Qualcomm has revealed its first 64-bit mobile processor, and it won’t be coming to a smartphone near you in the immediate future.
The so-called Snapdragon 410 is being targeted, not at high-end smartphones here in the west, but at affordable handsets in the rapidly emerging eastern market. Yep, China’s going to get this 64-bit chip first.
It seems as if the biggest feature of the Snapdragon 410 will be its integrated '4G LTE World Mode,' which will enable it to operate on China’s new 4G network, as well as any other 4G network around the globe.
The Snapdragon 410 is built using a 28nm process, and incorporates the new Adreno 306 GPU. The latter will enable 1080p video playback and up to 13-megapixel cameras in low-end devices.
Widespread 4G connectivity appears to be the thrust of Qualcomm’s message, and it’s notable that the new chip is being described merely as "64-bit capable." With all but one mobile OS (Apple’s iOS 7) operating on a 32-bit architecture, the new Qualcomm chip can’t fulfil its potential just yet.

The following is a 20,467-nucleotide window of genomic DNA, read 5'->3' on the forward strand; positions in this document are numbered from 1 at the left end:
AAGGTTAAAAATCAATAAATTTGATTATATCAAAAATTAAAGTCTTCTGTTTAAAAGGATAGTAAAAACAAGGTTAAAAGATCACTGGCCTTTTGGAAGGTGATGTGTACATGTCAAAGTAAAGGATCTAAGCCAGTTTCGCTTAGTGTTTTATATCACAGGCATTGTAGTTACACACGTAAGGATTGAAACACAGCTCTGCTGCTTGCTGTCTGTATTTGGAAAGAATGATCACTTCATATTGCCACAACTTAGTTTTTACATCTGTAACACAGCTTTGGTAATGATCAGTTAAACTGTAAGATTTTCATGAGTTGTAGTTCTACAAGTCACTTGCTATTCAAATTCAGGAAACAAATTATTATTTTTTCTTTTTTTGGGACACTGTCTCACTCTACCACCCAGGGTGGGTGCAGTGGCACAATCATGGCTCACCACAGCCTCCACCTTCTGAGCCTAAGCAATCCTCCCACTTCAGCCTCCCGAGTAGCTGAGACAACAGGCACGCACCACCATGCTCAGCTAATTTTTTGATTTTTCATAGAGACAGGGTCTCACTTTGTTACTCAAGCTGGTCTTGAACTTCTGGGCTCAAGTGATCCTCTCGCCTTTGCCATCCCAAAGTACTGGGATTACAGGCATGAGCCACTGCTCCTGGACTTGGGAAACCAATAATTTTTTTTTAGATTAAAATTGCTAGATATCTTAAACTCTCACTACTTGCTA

As Qualcomm’s senior vice president and chief operating officer Jeff Lorbeck says, "the Snapdragon 410 chipset will also be the first of many 64-bit capable processors as Qualcomm Technologies helps lead the transition of the mobile ecosystem to 64-bit processing."
Qualcomm is evidently launching its 64-bit chip architecture ahead of the release of a 64-bit Android OS in a bid to become the default choice for a whole new generation of smart devices.
Back in October, one Qualcomm executive made the mistake of dismissing Apple’s pioneering jump into 64-bit mobile computing as a "marketing gimmick." He was promptly removed from his position, and it’s now easy to see why.
The Snapdragon 410 CPU will make its way to consumer devices in the second half of 2014.
Next, read: What is 64-bit? iPhone 5S A7 chip explained